I know there are much sadder things in the world than this, but I have not finished a book since December.  For the last three months, I have picked up books that I’ve slogged through, then given them up somewhere within the first 150 pages.  The books would sit untouched on my side table, and I’d look guiltily at them every time I’d glance in their direction. It’s kind of my own fault; suffice to say, if you’ve read the biography of one gay alcoholic 20th century writer, you’ve sort of read them all.  

A few months ago, my friend Sienna, who I’ve been in the same room with twice and our friendship is mostly cultivated on Facebook, told me that I would love The Interestings.  You can learn a lot about people from their Facebook activity, and Sienna, in her acuity, nailed it.  I do love it.  It’s about New York in the 1970s and New York in the 1980s and current New York and New England summer campers.  The only thing that could make it more interesting is if the characters all went to an Amy Grant concert in Central Park in the 1990s.  Unlikely, but, you never know, I still have over 200 pages left.

If you are a reader, I think you can relate to that feeling you have when you’re reading a book that you love, when it’s the last thing you read before you go to bed at night or you wake up thinking, I could read for 30 minutes before I have to get ready for work.  And wherever that book is set, you are there for the duration.   I wasn’t the only 20-something that spent weeks in 1970s San Francisco while feverishly reading the first six Tales of the City books.  I wasn’t the only midwestern teenager who spent a few days tooling around Holden Caulfield’s Manhattan. And I’m not the only person, with fond but complicated memories of summer camp, intimate but complicated relationships with more successful old friends, that has read and connected with The Interestings.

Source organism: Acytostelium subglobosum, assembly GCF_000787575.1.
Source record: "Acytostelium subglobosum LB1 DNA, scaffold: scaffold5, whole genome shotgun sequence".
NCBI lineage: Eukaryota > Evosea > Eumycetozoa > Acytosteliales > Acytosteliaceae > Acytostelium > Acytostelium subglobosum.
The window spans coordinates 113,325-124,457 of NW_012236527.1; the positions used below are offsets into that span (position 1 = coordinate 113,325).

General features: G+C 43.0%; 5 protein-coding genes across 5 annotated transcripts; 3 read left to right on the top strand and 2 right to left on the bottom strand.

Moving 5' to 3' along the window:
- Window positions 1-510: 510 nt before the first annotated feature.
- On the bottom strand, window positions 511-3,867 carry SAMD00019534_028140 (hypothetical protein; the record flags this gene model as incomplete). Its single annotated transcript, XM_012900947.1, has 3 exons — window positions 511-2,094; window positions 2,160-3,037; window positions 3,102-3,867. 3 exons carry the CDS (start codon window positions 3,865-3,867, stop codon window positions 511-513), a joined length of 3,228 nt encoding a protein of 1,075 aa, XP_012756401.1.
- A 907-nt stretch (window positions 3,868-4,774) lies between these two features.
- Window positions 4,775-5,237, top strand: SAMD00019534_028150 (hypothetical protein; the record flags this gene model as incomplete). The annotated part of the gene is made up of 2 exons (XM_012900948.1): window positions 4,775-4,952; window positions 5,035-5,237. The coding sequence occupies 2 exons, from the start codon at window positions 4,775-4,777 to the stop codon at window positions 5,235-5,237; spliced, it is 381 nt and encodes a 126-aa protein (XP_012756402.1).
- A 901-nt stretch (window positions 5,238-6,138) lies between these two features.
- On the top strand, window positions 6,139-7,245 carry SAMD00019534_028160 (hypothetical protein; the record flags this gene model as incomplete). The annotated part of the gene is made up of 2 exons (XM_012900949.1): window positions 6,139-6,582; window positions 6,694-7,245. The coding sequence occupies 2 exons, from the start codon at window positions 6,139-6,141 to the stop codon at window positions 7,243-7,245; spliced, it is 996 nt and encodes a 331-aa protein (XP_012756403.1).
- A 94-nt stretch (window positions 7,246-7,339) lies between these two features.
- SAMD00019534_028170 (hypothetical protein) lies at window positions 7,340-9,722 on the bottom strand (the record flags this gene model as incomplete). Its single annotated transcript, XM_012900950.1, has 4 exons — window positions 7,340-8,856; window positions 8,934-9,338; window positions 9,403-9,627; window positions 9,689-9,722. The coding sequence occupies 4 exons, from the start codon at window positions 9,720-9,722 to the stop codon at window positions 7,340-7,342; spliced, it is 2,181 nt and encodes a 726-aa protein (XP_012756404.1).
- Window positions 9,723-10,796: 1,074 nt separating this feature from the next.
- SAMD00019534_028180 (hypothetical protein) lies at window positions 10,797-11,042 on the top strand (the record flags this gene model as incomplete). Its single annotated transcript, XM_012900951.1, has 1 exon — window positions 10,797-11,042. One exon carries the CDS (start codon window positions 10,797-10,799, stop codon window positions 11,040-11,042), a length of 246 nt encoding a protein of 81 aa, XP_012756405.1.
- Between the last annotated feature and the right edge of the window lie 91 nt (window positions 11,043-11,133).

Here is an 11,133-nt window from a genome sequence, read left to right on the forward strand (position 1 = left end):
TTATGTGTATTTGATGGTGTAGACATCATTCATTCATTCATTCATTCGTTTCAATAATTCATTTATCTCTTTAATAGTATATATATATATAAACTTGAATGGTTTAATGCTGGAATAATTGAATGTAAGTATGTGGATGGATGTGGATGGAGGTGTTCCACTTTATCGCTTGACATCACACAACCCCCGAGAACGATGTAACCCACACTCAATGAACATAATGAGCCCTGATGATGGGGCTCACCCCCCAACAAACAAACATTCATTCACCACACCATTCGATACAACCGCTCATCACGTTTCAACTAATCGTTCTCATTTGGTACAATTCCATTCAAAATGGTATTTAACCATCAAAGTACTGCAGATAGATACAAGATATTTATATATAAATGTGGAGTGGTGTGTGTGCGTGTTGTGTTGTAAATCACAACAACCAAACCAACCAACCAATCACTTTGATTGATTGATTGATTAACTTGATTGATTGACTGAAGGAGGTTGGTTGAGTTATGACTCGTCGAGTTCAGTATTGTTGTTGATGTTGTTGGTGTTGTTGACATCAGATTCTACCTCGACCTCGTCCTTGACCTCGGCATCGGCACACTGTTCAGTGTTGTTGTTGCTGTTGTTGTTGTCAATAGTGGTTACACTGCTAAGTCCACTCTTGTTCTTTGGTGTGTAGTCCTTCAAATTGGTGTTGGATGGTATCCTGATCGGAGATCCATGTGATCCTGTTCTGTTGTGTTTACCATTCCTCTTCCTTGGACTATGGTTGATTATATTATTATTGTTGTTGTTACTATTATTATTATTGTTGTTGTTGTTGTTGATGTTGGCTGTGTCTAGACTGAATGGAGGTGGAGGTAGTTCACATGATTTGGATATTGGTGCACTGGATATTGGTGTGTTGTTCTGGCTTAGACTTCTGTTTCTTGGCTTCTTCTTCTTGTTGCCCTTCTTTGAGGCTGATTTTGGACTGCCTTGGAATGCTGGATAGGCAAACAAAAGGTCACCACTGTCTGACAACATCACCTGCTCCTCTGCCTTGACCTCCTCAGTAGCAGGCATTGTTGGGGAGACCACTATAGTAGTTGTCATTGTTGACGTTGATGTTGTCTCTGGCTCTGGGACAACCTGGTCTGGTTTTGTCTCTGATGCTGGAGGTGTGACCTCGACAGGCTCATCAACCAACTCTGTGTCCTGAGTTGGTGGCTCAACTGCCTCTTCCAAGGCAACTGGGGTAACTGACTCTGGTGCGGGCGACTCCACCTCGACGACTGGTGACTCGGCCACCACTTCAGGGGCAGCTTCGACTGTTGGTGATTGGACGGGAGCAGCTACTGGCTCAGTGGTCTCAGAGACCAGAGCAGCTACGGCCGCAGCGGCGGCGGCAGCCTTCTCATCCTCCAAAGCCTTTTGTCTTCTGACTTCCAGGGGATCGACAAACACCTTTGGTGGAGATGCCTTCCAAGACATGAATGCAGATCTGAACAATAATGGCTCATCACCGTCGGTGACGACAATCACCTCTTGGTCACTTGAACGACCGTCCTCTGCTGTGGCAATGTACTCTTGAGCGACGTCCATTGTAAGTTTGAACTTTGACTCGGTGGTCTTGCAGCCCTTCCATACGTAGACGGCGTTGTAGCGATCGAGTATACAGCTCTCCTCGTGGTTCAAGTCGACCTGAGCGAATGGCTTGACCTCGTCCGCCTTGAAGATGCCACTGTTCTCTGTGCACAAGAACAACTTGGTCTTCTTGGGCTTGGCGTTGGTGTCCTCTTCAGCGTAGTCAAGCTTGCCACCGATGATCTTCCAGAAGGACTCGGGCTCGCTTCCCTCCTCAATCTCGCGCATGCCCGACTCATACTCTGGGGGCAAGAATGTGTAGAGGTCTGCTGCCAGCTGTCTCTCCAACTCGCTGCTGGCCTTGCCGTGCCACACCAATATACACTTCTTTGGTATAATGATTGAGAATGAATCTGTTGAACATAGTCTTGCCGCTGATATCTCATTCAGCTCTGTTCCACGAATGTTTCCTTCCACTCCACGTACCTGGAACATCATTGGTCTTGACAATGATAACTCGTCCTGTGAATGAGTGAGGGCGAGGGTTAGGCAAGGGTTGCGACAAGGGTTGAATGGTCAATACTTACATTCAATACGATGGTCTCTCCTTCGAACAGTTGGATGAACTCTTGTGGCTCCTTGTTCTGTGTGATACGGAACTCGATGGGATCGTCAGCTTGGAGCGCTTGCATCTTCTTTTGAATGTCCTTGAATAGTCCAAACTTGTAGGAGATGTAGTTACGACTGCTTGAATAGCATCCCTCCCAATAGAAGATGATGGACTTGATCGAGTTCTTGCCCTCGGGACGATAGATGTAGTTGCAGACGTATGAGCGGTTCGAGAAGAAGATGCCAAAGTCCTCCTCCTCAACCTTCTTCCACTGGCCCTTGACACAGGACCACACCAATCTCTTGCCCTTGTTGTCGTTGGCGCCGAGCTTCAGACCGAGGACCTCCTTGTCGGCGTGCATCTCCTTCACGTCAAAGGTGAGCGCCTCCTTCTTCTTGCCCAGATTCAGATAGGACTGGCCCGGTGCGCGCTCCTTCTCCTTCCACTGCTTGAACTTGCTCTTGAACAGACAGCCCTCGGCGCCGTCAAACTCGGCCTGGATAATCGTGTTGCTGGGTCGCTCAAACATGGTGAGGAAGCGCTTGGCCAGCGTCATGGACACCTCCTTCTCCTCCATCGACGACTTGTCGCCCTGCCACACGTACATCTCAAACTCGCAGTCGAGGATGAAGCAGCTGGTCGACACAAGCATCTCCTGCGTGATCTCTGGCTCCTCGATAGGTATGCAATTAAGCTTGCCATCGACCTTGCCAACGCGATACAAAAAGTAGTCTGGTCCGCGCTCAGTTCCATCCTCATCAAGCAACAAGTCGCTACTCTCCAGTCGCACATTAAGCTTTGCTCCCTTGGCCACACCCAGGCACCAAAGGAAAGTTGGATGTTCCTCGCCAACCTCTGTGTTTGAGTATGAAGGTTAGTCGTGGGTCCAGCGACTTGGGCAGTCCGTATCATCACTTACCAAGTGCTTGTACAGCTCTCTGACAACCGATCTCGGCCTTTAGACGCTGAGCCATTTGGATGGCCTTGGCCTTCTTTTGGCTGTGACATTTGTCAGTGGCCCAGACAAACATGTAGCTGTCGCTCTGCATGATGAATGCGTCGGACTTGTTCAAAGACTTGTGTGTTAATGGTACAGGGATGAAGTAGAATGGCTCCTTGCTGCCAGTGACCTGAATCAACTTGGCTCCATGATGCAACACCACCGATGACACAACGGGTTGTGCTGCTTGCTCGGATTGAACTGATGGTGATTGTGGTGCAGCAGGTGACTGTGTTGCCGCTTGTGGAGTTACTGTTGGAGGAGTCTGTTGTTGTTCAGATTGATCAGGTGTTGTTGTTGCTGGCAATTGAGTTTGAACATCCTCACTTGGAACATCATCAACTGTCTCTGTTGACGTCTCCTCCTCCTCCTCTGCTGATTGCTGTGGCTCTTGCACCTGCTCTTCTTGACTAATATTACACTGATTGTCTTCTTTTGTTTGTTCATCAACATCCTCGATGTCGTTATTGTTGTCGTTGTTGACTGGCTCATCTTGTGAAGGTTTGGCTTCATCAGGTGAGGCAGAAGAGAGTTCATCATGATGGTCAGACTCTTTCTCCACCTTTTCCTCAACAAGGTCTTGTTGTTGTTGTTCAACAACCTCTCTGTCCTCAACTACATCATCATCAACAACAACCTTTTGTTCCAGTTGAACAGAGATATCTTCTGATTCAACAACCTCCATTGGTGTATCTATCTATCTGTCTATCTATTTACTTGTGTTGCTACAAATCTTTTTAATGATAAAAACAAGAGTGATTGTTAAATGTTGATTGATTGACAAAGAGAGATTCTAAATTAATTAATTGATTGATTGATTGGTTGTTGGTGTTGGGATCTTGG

At work yesterday, a few of us were talking about books. Kristin talked about how she loved when a book was so interesting she had to read it while she walked to the bus stop. Ian confided that he had not finished a book in 10 years. “I wish I loved reading books,” he lamented. But books are just a method of taking a journey and Ian loves movies and television the way others loves books. We are what we are.